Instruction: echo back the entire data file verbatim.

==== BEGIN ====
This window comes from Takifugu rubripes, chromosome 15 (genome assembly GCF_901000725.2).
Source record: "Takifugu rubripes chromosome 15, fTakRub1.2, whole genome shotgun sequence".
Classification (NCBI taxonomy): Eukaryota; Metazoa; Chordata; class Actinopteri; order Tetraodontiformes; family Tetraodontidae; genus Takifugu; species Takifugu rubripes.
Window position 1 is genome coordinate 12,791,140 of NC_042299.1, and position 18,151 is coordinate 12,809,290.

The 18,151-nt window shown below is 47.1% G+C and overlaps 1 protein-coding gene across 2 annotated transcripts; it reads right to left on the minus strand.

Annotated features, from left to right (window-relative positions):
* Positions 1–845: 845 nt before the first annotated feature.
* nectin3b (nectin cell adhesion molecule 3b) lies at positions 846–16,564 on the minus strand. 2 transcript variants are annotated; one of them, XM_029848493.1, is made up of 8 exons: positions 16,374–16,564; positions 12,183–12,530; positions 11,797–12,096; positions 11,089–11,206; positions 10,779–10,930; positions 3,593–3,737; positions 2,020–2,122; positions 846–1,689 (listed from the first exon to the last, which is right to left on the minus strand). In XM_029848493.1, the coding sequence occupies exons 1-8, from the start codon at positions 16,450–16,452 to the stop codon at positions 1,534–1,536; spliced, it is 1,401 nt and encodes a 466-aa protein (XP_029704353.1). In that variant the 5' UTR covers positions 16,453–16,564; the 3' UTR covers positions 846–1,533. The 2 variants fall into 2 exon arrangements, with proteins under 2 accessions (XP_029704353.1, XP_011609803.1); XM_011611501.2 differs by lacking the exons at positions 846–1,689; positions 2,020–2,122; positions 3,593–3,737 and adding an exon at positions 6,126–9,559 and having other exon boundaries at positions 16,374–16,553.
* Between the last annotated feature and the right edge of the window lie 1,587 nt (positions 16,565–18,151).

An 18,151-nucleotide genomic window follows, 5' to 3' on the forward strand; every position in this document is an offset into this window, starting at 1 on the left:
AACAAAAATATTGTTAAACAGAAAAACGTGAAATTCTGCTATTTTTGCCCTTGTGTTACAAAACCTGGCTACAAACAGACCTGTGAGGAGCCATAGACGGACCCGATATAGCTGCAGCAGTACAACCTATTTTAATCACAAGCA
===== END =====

This window comes from Takifugu rubripes, chromosome 15 (genome assembly GCF_901000725.2).
Source record: "Takifugu rubripes chromosome 15, fTakRub1.2, whole genome shotgun sequence".
Classification (NCBI taxonomy): Eukaryota; Metazoa; Chordata; class Actinopteri; order Tetraodontiformes; family Tetraodontidae; genus Takifugu; species Takifugu rubripes.
Window position 1 is genome coordinate 12,791,140 of NC_042299.1, and position 18,151 is coordinate 12,809,290.

The 18,151-nt window shown below is 47.1% G+C and overlaps 1 protein-coding gene across 2 annotated transcripts; it reads right to left on the minus strand.

Annotated features, from left to right (window-relative positions):
* Positions 1–845: 845 nt before the first annotated feature.
* nectin3b (nectin cell adhesion molecule 3b) lies at positions 846–16,564 on the minus strand. 2 transcript variants are annotated; one of them, XM_029848493.1, is made up of 8 exons: positions 16,374–16,564; positions 12,183–12,530; positions 11,797–12,096; positions 11,089–11,206; positions 10,779–10,930; positions 3,593–3,737; positions 2,020–2,122; positions 846–1,689 (listed from the first exon to the last, which is right to left on the minus strand). In XM_029848493.1, the coding sequence occupies exons 1-8, from the start codon at positions 16,450–16,452 to the stop codon at positions 1,534–1,536; spliced, it is 1,401 nt and encodes a 466-aa protein (XP_029704353.1). In that variant the 5' UTR covers positions 16,453–16,564; the 3' UTR covers positions 846–1,533. The 2 variants fall into 2 exon arrangements, with proteins under 2 accessions (XP_029704353.1, XP_011609803.1); XM_011611501.2 differs by lacking the exons at positions 846–1,689; positions 2,020–2,122; positions 3,593–3,737 and adding an exon at positions 6,126–9,559 and having other exon boundaries at positions 16,374–16,553.
* Between the last annotated feature and the right edge of the window lie 1,587 nt (positions 16,565–18,151).

An 18,151-nucleotide genomic window follows, 5' to 3' on the forward strand; every position in this document is an offset into this window, starting at 1 on the left:
AACAAAAATATTGTTAAACAGAAAAACGTGAAATTCTGCTATTTTTGCCCTTGTGTTACAAAACCTGGCTACAAACAGACCTGTGAGGAGCCATAGACGGACCCGATATAGCTGCAGCAGTACAACCTATTTTAATCACAAGCA